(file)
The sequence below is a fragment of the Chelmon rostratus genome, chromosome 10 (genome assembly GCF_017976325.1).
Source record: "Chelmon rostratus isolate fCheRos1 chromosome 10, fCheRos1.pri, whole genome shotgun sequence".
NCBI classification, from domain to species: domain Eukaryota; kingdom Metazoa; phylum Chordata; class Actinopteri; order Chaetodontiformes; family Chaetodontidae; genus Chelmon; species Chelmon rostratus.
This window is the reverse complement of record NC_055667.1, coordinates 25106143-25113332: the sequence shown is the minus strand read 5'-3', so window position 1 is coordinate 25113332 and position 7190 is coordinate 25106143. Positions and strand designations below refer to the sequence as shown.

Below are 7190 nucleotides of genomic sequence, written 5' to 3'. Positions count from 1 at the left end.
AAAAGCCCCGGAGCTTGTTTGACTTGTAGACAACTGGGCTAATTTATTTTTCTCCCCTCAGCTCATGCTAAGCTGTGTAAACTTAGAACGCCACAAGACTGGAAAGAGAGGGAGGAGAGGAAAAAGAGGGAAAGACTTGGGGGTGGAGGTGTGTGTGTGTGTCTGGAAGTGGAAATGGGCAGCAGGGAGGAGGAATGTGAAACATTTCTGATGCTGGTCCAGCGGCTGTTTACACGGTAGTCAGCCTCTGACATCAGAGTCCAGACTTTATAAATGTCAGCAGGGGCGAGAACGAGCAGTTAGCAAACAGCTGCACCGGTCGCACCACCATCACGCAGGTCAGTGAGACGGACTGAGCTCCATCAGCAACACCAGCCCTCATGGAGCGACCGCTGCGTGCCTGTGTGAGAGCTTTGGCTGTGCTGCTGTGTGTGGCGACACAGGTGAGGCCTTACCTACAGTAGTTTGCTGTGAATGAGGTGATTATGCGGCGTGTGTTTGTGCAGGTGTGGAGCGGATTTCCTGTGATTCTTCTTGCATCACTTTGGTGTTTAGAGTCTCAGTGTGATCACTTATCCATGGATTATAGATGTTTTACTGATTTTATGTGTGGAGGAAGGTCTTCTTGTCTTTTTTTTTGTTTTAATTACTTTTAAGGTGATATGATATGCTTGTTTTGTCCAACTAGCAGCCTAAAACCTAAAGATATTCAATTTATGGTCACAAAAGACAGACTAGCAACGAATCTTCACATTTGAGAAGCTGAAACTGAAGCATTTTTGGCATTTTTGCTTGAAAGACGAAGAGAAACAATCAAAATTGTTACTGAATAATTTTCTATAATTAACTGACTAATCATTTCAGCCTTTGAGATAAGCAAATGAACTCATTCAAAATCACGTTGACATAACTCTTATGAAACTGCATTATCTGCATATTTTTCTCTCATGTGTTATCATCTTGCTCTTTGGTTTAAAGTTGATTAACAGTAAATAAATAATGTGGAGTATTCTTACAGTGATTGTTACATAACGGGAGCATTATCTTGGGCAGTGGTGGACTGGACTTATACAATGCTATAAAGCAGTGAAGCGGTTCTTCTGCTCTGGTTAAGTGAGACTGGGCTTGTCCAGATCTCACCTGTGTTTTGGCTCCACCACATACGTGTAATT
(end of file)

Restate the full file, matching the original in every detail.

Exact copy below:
The sequence below is a fragment of the Chelmon rostratus genome, chromosome 10 (genome assembly GCF_017976325.1).
Source record: "Chelmon rostratus isolate fCheRos1 chromosome 10, fCheRos1.pri, whole genome shotgun sequence".
NCBI classification, from domain to species: domain Eukaryota; kingdom Metazoa; phylum Chordata; class Actinopteri; order Chaetodontiformes; family Chaetodontidae; genus Chelmon; species Chelmon rostratus.
This window is the reverse complement of record NC_055667.1, coordinates 25106143-25113332: the sequence shown is the minus strand read 5'-3', so window position 1 is coordinate 25113332 and position 7190 is coordinate 25106143. Positions and strand designations below refer to the sequence as shown.

Below are 7190 nucleotides of genomic sequence, written 5' to 3'. Positions count from 1 at the left end.
AAAAGCCCCGGAGCTTGTTTGACTTGTAGACAACTGGGCTAATTTATTTTTCTCCCCTCAGCTCATGCTAAGCTGTGTAAACTTAGAACGCCACAAGACTGGAAAGAGAGGGAGGAGAGGAAAAAGAGGGAAAGACTTGGGGGTGGAGGTGTGTGTGTGTGTCTGGAAGTGGAAATGGGCAGCAGGGAGGAGGAATGTGAAACATTTCTGATGCTGGTCCAGCGGCTGTTTACACGGTAGTCAGCCTCTGACATCAGAGTCCAGACTTTATAAATGTCAGCAGGGGCGAGAACGAGCAGTTAGCAAACAGCTGCACCGGTCGCACCACCATCACGCAGGTCAGTGAGACGGACTGAGCTCCATCAGCAACACCAGCCCTCATGGAGCGACCGCTGCGTGCCTGTGTGAGAGCTTTGGCTGTGCTGCTGTGTGTGGCGACACAGGTGAGGCCTTACCTACAGTAGTTTGCTGTGAATGAGGTGATTATGCGGCGTGTGTTTGTGCAGGTGTGGAGCGGATTTCCTGTGATTCTTCTTGCATCACTTTGGTGTTTAGAGTCTCAGTGTGATCACTTATCCATGGATTATAGATGTTTTACTGATTTTATGTGTGGAGGAAGGTCTTCTTGTCTTTTTTTTTGTTTTAATTACTTTTAAGGTGATATGATATGCTTGTTTTGTCCAACTAGCAGCCTAAAACCTAAAGATATTCAATTTATGGTCACAAAAGACAGACTAGCAACGAATCTTCACATTTGAGAAGCTGAAACTGAAGCATTTTTGGCATTTTTGCTTGAAAGACGAAGAGAAACAATCAAAATTGTTACTGAATAATTTTCTATAATTAACTGACTAATCATTTCAGCCTTTGAGATAAGCAAATGAACTCATTCAAAATCACGTTGACATAACTCTTATGAAACTGCATTATCTGCATATTTTTCTCTCATGTGTTATCATCTTGCTCTTTGGTTTAAAGTTGATTAACAGTAAATAAATAATGTGGAGTATTCTTACAGTGATTGTTACATAACGGGAGCATTATCTTGGGCAGTGGTGGACTGGACTTATACAATGCTATAAAGCAGTGAAGCGGTTCTTCTGCTCTGGTTAAGTGAGACTGGGCTTGTCCAGATCTCACCTGTGTTTTGGCTCCACCACATACGTGTAATT